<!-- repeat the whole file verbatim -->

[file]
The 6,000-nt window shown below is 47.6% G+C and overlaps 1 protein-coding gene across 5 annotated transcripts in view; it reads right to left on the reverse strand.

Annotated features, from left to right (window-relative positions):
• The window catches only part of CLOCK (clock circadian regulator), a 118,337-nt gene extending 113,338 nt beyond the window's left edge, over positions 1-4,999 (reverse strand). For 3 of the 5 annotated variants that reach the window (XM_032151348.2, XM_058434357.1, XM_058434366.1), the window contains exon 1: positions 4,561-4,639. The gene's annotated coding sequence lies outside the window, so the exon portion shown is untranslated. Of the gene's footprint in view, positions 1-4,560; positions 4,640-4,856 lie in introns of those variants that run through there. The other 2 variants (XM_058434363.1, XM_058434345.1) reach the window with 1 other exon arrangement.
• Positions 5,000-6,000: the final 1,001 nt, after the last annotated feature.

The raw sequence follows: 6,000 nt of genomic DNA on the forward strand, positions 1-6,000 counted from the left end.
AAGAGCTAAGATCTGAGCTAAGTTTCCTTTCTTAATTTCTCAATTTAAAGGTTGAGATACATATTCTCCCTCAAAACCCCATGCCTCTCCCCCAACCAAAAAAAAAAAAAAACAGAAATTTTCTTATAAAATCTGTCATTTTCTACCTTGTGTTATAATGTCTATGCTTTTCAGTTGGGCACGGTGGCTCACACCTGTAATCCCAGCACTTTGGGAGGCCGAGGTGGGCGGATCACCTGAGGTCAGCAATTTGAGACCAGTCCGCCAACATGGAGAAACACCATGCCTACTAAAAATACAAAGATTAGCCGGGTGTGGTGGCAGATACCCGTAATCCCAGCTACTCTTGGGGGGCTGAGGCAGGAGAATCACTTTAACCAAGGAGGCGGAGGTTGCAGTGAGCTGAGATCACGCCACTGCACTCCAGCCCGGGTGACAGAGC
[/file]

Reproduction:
The 6,000-nt window shown below is 47.6% G+C and overlaps 1 protein-coding gene across 5 annotated transcripts in view; it reads right to left on the reverse strand.

Annotated features, from left to right (window-relative positions):
• The window catches only part of CLOCK (clock circadian regulator), a 118,337-nt gene extending 113,338 nt beyond the window's left edge, over positions 1-4,999 (reverse strand). For 3 of the 5 annotated variants that reach the window (XM_032151348.2, XM_058434357.1, XM_058434366.1), the window contains exon 1: positions 4,561-4,639. The gene's annotated coding sequence lies outside the window, so the exon portion shown is untranslated. Of the gene's footprint in view, positions 1-4,560; positions 4,640-4,856 lie in introns of those variants that run through there. The other 2 variants (XM_058434363.1, XM_058434345.1) reach the window with 1 other exon arrangement.
• Positions 5,000-6,000: the final 1,001 nt, after the last annotated feature.

The raw sequence follows: 6,000 nt of genomic DNA on the forward strand, positions 1-6,000 counted from the left end.
AAGAGCTAAGATCTGAGCTAAGTTTCCTTTCTTAATTTCTCAATTTAAAGGTTGAGATACATATTCTCCCTCAAAACCCCATGCCTCTCCCCCAACCAAAAAAAAAAAAAAACAGAAATTTTCTTATAAAATCTGTCATTTTCTACCTTGTGTTATAATGTCTATGCTTTTCAGTTGGGCACGGTGGCTCACACCTGTAATCCCAGCACTTTGGGAGGCCGAGGTGGGCGGATCACCTGAGGTCAGCAATTTGAGACCAGTCCGCCAACATGGAGAAACACCATGCCTACTAAAAATACAAAGATTAGCCGGGTGTGGTGGCAGATACCCGTAATCCCAGCTACTCTTGGGGGGCTGAGGCAGGAGAATCACTTTAACCAAGGAGGCGGAGGTTGCAGTGAGCTGAGATCACGCCACTGCACTCCAGCCCGGGTGACAGAGC